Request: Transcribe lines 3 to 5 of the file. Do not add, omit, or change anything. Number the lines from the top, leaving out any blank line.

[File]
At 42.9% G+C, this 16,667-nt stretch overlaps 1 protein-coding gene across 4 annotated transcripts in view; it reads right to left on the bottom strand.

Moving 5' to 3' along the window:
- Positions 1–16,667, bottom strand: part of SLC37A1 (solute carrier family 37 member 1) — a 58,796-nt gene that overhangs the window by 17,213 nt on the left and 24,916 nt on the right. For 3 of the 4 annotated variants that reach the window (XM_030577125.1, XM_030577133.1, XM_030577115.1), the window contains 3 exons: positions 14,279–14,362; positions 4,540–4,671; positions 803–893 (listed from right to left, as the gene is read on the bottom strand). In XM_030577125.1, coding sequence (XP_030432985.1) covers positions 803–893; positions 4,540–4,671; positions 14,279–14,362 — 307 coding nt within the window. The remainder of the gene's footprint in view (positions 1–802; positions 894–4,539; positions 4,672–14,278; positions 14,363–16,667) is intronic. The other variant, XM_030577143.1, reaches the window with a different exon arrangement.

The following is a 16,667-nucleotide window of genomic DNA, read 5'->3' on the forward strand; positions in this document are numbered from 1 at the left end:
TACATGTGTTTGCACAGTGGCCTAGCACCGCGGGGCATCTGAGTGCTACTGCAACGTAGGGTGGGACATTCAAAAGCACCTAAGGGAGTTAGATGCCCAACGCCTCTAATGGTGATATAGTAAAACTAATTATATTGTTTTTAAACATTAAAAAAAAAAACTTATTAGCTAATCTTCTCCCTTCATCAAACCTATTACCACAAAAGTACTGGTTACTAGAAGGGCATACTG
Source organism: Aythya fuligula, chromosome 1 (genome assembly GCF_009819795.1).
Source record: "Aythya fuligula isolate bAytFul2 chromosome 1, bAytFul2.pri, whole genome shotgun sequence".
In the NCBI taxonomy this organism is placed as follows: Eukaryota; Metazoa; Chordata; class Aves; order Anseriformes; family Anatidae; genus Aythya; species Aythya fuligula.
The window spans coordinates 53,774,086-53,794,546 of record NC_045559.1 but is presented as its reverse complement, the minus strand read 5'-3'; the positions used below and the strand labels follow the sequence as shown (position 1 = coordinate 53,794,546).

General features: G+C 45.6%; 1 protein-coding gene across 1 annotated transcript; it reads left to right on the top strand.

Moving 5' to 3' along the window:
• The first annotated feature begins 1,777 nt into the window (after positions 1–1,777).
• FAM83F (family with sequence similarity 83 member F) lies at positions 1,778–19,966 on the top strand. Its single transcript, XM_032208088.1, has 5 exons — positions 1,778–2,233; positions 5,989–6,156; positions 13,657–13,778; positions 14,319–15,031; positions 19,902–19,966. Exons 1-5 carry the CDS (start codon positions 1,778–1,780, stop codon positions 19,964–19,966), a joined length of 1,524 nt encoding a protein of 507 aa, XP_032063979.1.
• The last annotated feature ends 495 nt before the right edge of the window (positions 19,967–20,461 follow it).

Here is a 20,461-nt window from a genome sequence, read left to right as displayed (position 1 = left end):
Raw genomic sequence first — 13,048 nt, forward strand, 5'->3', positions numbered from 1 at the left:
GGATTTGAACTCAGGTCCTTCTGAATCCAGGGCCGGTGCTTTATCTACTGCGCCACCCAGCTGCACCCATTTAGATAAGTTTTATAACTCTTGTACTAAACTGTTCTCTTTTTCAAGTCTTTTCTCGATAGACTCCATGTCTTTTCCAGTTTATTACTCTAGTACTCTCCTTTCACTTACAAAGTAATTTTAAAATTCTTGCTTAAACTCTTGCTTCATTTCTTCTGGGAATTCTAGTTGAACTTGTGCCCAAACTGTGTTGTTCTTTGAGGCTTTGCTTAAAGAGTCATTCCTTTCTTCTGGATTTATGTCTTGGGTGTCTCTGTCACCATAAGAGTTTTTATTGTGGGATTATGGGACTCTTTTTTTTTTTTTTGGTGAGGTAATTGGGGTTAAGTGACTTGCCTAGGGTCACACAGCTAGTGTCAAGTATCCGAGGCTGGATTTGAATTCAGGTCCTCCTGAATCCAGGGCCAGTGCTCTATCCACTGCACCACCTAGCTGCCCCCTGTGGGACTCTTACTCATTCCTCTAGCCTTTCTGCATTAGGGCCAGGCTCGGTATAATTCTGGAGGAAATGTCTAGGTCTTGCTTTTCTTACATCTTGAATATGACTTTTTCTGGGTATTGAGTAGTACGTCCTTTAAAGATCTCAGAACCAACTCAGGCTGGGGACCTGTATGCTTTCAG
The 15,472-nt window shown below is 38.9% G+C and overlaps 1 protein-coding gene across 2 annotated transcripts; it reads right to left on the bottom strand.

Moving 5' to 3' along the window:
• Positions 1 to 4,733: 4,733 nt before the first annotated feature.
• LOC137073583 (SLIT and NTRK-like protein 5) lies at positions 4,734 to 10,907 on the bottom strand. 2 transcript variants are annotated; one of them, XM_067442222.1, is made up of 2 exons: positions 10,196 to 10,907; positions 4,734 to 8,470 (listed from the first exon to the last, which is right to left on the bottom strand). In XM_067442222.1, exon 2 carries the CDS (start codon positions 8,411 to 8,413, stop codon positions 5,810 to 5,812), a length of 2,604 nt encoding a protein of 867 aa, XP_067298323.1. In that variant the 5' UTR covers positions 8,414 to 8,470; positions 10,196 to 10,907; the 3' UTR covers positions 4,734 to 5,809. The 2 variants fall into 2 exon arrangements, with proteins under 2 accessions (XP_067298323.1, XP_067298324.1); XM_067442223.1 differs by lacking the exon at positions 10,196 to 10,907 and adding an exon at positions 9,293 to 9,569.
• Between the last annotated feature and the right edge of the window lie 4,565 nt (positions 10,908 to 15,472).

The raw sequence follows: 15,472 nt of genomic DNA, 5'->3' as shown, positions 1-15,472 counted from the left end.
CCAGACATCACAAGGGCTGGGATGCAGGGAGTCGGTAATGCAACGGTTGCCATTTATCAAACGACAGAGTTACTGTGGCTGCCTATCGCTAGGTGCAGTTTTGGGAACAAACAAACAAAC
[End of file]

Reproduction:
- Positions 1–16,667, bottom strand: part of SLC37A1 (solute carrier family 37 member 1) — a 58,796-nt gene that overhangs the window by 17,213 nt on the left and 24,916 nt on the right. For 3 of the 4 annotated variants that reach the window (XM_030577125.1, XM_030577133.1, XM_030577115.1), the window contains 3 exons: positions 14,279–14,362; positions 4,540–4,671; positions 803–893 (listed from right to left, as the gene is read on the bottom strand). In XM_030577125.1, coding sequence (XP_030432985.1) covers positions 803–893; positions 4,540–4,671; positions 14,279–14,362 — 307 coding nt within the window. The remainder of the gene's footprint in view (positions 1–802; positions 894–4,539; positions 4,672–14,278; positions 14,363–16,667) is intronic. The other variant, XM_030577143.1, reaches the window with a different exon arrangement.

The following is a 16,667-nucleotide window of genomic DNA, read 5'->3' on the forward strand; positions in this document are numbered from 1 at the left end:
TACATGTGTTTGCACAGTGGCCTAGCACCGCGGGGCATCTGAGTGCTACTGCAACGTAGGGTGGGACATTCAAAAGCACCTAAGGGAGTTAGATGCCCAACGCCTCTAATGGTGATATAGTAAAACTAATTATATTGTTTTTAAACATTAAAAAAAAAAACTTATTAGCTAATCTTCTCCCTTCATCAAACCTATTACCACAAAAGTACTGGTTACTAGAAGGGCATACTG